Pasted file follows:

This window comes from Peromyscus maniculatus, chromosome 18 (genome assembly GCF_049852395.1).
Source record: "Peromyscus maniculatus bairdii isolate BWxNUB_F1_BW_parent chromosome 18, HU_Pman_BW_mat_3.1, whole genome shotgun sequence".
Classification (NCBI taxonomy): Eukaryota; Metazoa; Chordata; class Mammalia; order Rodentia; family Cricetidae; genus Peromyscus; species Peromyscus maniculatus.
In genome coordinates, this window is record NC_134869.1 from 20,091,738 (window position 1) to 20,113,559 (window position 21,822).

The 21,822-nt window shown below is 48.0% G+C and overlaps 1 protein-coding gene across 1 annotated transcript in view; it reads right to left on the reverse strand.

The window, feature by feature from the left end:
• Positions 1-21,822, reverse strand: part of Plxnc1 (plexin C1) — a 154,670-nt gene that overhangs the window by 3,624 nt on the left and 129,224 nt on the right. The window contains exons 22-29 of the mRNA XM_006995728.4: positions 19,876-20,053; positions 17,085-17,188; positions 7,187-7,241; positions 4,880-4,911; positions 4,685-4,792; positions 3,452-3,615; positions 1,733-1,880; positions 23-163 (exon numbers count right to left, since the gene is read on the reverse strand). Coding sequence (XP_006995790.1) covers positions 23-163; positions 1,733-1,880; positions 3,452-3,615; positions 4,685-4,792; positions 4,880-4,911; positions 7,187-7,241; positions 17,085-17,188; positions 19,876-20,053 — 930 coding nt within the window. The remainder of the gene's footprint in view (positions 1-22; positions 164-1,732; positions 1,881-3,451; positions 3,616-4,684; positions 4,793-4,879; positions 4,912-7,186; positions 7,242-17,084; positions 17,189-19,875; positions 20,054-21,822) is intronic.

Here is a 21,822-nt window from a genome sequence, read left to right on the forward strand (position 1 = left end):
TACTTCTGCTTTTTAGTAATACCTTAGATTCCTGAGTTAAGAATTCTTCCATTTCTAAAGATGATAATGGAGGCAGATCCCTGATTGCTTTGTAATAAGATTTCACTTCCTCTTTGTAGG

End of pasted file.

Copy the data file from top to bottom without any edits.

This window comes from Peromyscus maniculatus, chromosome 18 (genome assembly GCF_049852395.1).
Source record: "Peromyscus maniculatus bairdii isolate BWxNUB_F1_BW_parent chromosome 18, HU_Pman_BW_mat_3.1, whole genome shotgun sequence".
Classification (NCBI taxonomy): Eukaryota; Metazoa; Chordata; class Mammalia; order Rodentia; family Cricetidae; genus Peromyscus; species Peromyscus maniculatus.
In genome coordinates, this window is record NC_134869.1 from 20,091,738 (window position 1) to 20,113,559 (window position 21,822).

The 21,822-nt window shown below is 48.0% G+C and overlaps 1 protein-coding gene across 1 annotated transcript in view; it reads right to left on the reverse strand.

The window, feature by feature from the left end:
• Positions 1-21,822, reverse strand: part of Plxnc1 (plexin C1) — a 154,670-nt gene that overhangs the window by 3,624 nt on the left and 129,224 nt on the right. The window contains exons 22-29 of the mRNA XM_006995728.4: positions 19,876-20,053; positions 17,085-17,188; positions 7,187-7,241; positions 4,880-4,911; positions 4,685-4,792; positions 3,452-3,615; positions 1,733-1,880; positions 23-163 (exon numbers count right to left, since the gene is read on the reverse strand). Coding sequence (XP_006995790.1) covers positions 23-163; positions 1,733-1,880; positions 3,452-3,615; positions 4,685-4,792; positions 4,880-4,911; positions 7,187-7,241; positions 17,085-17,188; positions 19,876-20,053 — 930 coding nt within the window. The remainder of the gene's footprint in view (positions 1-22; positions 164-1,732; positions 1,881-3,451; positions 3,616-4,684; positions 4,793-4,879; positions 4,912-7,186; positions 7,242-17,084; positions 17,189-19,875; positions 20,054-21,822) is intronic.

Here is a 21,822-nt window from a genome sequence, read left to right on the forward strand (position 1 = left end):
TACTTCTGCTTTTTAGTAATACCTTAGATTCCTGAGTTAAGAATTCTTCCATTTCTAAAGATGATAATGGAGGCAGATCCCTGATTGCTTTGTAATAAGATTTCACTTCCTCTTTGTAGG